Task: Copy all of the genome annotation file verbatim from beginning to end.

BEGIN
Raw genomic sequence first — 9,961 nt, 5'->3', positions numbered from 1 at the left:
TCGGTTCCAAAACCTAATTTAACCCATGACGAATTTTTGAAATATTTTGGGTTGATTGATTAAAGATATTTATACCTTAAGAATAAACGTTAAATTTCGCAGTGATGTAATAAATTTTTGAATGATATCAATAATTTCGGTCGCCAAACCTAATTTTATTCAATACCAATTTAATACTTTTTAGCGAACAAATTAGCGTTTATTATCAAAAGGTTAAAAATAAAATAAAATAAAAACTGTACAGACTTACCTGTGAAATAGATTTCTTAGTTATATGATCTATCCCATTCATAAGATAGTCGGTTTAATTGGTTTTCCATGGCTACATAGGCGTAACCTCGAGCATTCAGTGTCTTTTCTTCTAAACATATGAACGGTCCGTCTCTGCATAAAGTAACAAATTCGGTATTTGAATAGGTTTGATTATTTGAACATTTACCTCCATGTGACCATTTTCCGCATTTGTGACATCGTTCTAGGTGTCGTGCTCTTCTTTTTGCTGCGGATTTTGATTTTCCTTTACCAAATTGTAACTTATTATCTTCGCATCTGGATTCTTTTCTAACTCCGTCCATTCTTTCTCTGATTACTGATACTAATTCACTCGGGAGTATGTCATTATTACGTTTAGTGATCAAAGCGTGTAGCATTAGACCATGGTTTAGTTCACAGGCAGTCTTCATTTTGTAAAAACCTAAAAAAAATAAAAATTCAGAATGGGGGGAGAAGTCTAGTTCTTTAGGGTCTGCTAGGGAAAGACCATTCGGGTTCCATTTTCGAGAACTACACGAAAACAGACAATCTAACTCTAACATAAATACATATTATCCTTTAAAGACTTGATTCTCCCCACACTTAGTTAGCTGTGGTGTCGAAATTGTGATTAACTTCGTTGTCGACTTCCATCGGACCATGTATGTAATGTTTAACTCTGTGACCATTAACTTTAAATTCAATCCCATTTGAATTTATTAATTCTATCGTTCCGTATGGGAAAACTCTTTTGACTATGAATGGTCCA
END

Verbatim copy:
Raw genomic sequence first — 9,961 nt, 5'->3', positions numbered from 1 at the left:
TCGGTTCCAAAACCTAATTTAACCCATGACGAATTTTTGAAATATTTTGGGTTGATTGATTAAAGATATTTATACCTTAAGAATAAACGTTAAATTTCGCAGTGATGTAATAAATTTTTGAATGATATCAATAATTTCGGTCGCCAAACCTAATTTTATTCAATACCAATTTAATACTTTTTAGCGAACAAATTAGCGTTTATTATCAAAAGGTTAAAAATAAAATAAAATAAAAACTGTACAGACTTACCTGTGAAATAGATTTCTTAGTTATATGATCTATCCCATTCATAAGATAGTCGGTTTAATTGGTTTTCCATGGCTACATAGGCGTAACCTCGAGCATTCAGTGTCTTTTCTTCTAAACATATGAACGGTCCGTCTCTGCATAAAGTAACAAATTCGGTATTTGAATAGGTTTGATTATTTGAACATTTACCTCCATGTGACCATTTTCCGCATTTGTGACATCGTTCTAGGTGTCGTGCTCTTCTTTTTGCTGCGGATTTTGATTTTCCTTTACCAAATTGTAACTTATTATCTTCGCATCTGGATTCTTTTCTAACTCCGTCCATTCTTTCTCTGATTACTGATACTAATTCACTCGGGAGTATGTCATTATTACGTTTAGTGATCAAAGCGTGTAGCATTAGACCATGGTTTAGTTCACAGGCAGTCTTCATTTTGTAAAAACCTAAAAAAAATAAAAATTCAGAATGGGGGGAGAAGTCTAGTTCTTTAGGGTCTGCTAGGGAAAGACCATTCGGGTTCCATTTTCGAGAACTACACGAAAACAGACAATCTAACTCTAACATAAATACATATTATCCTTTAAAGACTTGATTCTCCCCACACTTAGTTAGCTGTGGTGTCGAAATTGTGATTAACTTCGTTGTCGACTTCCATCGGACCATGTATGTAATGTTTAACTCTGTGACCATTAACTTTAAATTCAATCCCATTTGAATTTATTAATTCTATCGTTCCGTATGGGAAAACTCTTTTGACTATGAATGGTCCA